The last two weeks have seen a furor erupt around the Dave Chappelle’s latest Netflix stand-up special, The Closer. It’s the fourth such show where he’s devoted a chunk of space to jokes about the trans community, which have enraged the company’s trans employees as well as other comics whose specials have aired on the streamer. The response from Netflix top brass has been fairly chaotic, including firing an employee who organized a (still on) walk-out and a number of strange responses from co-CEO Ted Sarandos.
Now Sarandos is walking his response back — sort of. In a new interview with The Hollywood Reporter, the exec addresses the pushback against his much-disliked attempts to mollify the situation.
“I can tell you I screwed up those communications in two ways. One of them was, I should have first and foremost acknowledged in those emails that a group of our employees were in pain, and they were really feeling hurt from a business decision that we made. And I, instead of acknowledging that first, I went right into some rationales. And so first of all, I’d say those emails lacked humanity, in which I like to and I do generally communicate with our teams.”
He also tried to deflect the criticism by claiming the memos, which were sent to staff company-wide, were from a “leaked email out of context,” and that “it was just very clumsy, internal communications that went public.” But he did reverse course on one of his more controversial claims, which was that entertainment didn’t have real-life consequences. “Of course, content, storytelling causes change in the world, sometimes hugely positive and sometimes negative,” he told THR.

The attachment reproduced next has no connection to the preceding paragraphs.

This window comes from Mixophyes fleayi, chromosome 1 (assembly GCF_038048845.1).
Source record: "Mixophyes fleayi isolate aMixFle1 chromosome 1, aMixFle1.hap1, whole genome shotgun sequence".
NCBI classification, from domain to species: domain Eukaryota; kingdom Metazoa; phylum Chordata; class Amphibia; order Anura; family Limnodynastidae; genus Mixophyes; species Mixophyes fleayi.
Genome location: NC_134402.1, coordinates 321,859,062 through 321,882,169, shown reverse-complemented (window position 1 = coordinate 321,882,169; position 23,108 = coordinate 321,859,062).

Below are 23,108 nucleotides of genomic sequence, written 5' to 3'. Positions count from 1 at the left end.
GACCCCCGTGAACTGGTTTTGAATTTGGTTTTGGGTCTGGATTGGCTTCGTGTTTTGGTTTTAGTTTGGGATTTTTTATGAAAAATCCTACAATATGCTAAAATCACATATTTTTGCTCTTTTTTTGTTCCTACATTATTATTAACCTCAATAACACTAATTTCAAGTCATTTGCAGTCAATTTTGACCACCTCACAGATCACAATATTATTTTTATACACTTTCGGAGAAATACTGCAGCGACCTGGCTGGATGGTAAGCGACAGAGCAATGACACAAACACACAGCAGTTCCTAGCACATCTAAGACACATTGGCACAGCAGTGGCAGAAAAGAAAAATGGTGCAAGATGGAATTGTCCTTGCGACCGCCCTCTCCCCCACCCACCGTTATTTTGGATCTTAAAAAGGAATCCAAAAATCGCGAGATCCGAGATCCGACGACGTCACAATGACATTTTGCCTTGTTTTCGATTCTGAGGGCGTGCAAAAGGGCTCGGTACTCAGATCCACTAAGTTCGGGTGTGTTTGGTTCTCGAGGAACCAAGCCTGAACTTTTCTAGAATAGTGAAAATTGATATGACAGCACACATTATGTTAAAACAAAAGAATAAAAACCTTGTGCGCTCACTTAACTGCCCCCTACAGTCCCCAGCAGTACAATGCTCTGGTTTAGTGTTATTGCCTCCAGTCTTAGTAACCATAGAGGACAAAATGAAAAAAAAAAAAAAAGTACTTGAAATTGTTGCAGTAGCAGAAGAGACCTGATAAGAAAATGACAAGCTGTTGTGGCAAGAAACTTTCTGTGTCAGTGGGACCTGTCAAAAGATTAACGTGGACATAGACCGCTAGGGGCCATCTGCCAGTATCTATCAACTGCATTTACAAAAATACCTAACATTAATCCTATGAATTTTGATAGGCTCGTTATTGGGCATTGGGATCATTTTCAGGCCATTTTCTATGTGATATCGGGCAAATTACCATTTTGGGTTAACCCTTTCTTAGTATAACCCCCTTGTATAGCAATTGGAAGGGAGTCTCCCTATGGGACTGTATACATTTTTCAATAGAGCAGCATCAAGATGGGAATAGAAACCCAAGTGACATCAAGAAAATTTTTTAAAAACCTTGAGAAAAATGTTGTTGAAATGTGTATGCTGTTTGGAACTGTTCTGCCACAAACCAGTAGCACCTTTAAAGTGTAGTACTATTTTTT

All that being said, as for Chappelle’s new special, he said, “No, my stance hasn’t changed.” But he tried to thread the needle about allowing for “artistic expression” and not, you know, contributing to unfair stereotypes about the trans community:
When we think about this challenge we have to entertain the world, part of that challenge means that you’ve got audiences with various taste, various sensibilities, various beliefs. You really can’t please everybody or the content would be pretty dull. And we do tell our employees upfront that we are trying to entertain our members, and that some of the content on Netflix you’re not going to like, and so this kind of commitment to artistic expression and free artistic expression is sometimes in conflict with people feeling protected and safe. I do think that that’s something that we struggle with all the time when these two values bump up against each other.
Sarandos also said he would not be adding a disclaimer to The Closer, as some employees had asked. “The content is age restricted already for language,” he said, “and Dave himself gives a very explicit warning at the beginning of the show, so I don’t think it would be appropriate in this case.”
He also drew a curious conclusion about the palace revolt still going on in his company. “This group of employees felt a little betrayed because we’ve created such a great place to work that they forgot that sometimes these challenges will come up,” he claimed.